A review of the exhibition seen at the Tate Modern on friday the 20th of November with the talented tutor from design competition module Cecilie Barstad. Sketches + analyse + observation
Seeing ‘The World Goes Pop’ was incredibly relevant and extremely interesting for my young artists eyes. Unfortunately visitors we’re not allowed to take any photos but as a group of creatives graphic designers and illustrators from the Cass we ventured in and sketched did many amazing sketches!
I believe it is a great idea to take a sketchbook and make drawings instead of pictures. Whenever I look at my sketches now I could imagine the whole colours and techniques used by the artists in those works which is crazy since sketches are made only in black pen.
As soon as I have entered the exhibition which consisted of different colourful objects and paintings my eyes were suddenly caught by the moving screen and noise coming out of the tv in the far right corner of the very first room of the exhibition.
Tadanori Yokoo KISS KISS KISS , 1936
Images of kissing couples, crying pop art style faces were probably the thing that you would see and could not imagine this piece of art standing in any other rooms of the Tate, this just belonged there too well. Sounds of smooching, passion and tears all in the illustrated animated sequences. Amazing. It definitely got me into the mood of the whole exhibition straight away.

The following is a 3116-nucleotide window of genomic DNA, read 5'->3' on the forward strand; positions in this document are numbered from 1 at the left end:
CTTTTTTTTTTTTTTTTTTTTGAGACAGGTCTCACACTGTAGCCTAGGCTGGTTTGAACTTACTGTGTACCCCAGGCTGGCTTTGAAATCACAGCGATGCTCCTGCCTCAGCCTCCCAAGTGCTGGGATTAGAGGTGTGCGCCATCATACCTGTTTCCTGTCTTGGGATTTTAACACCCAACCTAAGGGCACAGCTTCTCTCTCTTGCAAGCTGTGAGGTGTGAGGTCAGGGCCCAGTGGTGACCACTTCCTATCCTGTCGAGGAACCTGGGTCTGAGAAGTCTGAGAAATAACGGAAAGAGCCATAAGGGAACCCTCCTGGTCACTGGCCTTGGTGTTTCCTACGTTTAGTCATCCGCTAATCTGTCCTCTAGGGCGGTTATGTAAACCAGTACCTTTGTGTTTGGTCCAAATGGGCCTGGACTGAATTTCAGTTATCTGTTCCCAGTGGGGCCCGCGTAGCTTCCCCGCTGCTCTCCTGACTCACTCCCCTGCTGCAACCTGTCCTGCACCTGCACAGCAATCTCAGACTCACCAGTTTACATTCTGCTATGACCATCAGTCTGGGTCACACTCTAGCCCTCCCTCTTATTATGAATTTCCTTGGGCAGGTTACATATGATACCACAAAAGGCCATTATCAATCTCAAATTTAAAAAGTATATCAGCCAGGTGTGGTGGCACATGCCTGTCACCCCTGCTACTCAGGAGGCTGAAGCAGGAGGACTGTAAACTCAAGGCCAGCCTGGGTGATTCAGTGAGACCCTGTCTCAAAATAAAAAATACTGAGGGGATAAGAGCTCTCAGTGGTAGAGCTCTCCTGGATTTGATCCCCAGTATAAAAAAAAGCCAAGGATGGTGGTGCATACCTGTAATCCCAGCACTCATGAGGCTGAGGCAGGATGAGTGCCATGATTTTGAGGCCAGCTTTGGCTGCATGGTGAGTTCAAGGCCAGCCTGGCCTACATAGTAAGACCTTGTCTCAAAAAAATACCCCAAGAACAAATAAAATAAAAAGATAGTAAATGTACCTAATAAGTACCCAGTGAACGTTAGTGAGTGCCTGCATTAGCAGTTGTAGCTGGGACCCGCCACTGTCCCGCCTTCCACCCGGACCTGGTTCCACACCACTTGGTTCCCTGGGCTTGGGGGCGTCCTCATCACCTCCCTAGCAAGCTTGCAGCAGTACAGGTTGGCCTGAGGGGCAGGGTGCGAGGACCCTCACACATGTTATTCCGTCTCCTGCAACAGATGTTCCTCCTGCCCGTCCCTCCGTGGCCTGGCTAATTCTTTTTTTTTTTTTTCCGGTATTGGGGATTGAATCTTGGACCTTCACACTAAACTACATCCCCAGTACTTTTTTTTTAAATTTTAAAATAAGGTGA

Jerzy Ryszard “Jerry” Without Rebellion / Bez Buntu , 1943-80
Located piece on the left hand side as soon as you step into the exhibition this yells of brutal truth scream and rebel. It consists of big canvas with a lot of red involved (the two circles and tongue). The tongue becomes a piece of material slide out the canvas ‘pierced’ with the nail. Pierced tongue secured to the floor with a nail is a brutal symbol for the experience of censorship the in the communist Poland. The eyes are the version of the Polish national emblem of eagles in front of a red sun. Over all this piece leaves a lot of thoughts inside and is hard on the emotions.